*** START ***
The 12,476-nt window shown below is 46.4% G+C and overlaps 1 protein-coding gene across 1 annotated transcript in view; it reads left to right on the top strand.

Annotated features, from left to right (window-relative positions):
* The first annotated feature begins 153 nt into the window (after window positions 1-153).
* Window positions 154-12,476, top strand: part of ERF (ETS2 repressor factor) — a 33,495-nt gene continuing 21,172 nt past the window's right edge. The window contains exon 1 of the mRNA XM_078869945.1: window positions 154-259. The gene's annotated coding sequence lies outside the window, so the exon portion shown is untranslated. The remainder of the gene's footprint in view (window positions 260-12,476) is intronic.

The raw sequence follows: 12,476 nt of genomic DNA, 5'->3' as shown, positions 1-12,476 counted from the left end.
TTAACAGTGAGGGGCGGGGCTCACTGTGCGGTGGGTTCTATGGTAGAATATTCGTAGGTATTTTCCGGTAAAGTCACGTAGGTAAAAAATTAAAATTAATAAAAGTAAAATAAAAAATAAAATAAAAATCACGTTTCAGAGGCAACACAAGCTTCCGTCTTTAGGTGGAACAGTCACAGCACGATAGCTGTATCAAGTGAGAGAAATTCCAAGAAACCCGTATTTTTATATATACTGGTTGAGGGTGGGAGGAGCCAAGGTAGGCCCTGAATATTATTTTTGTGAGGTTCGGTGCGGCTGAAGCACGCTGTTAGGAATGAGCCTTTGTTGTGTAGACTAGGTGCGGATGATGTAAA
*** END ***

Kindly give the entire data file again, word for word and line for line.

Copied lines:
The 12,476-nt window shown below is 46.4% G+C and overlaps 1 protein-coding gene across 1 annotated transcript in view; it reads left to right on the top strand.

Annotated features, from left to right (window-relative positions):
* The first annotated feature begins 153 nt into the window (after window positions 1-153).
* Window positions 154-12,476, top strand: part of ERF (ETS2 repressor factor) — a 33,495-nt gene continuing 21,172 nt past the window's right edge. The window contains exon 1 of the mRNA XM_078869945.1: window positions 154-259. The gene's annotated coding sequence lies outside the window, so the exon portion shown is untranslated. The remainder of the gene's footprint in view (window positions 260-12,476) is intronic.

The raw sequence follows: 12,476 nt of genomic DNA, 5'->3' as shown, positions 1-12,476 counted from the left end.
TTAACAGTGAGGGGCGGGGCTCACTGTGCGGTGGGTTCTATGGTAGAATATTCGTAGGTATTTTCCGGTAAAGTCACGTAGGTAAAAAATTAAAATTAATAAAAGTAAAATAAAAAATAAAATAAAAATCACGTTTCAGAGGCAACACAAGCTTCCGTCTTTAGGTGGAACAGTCACAGCACGATAGCTGTATCAAGTGAGAGAAATTCCAAGAAACCCGTATTTTTATATATACTGGTTGAGGGTGGGAGGAGCCAAGGTAGGCCCTGAATATTATTTTTGTGAGGTTCGGTGCGGCTGAAGCACGCTGTTAGGAATGAGCCTTTGTTGTGTAGACTAGGTGCGGATGATGTAAA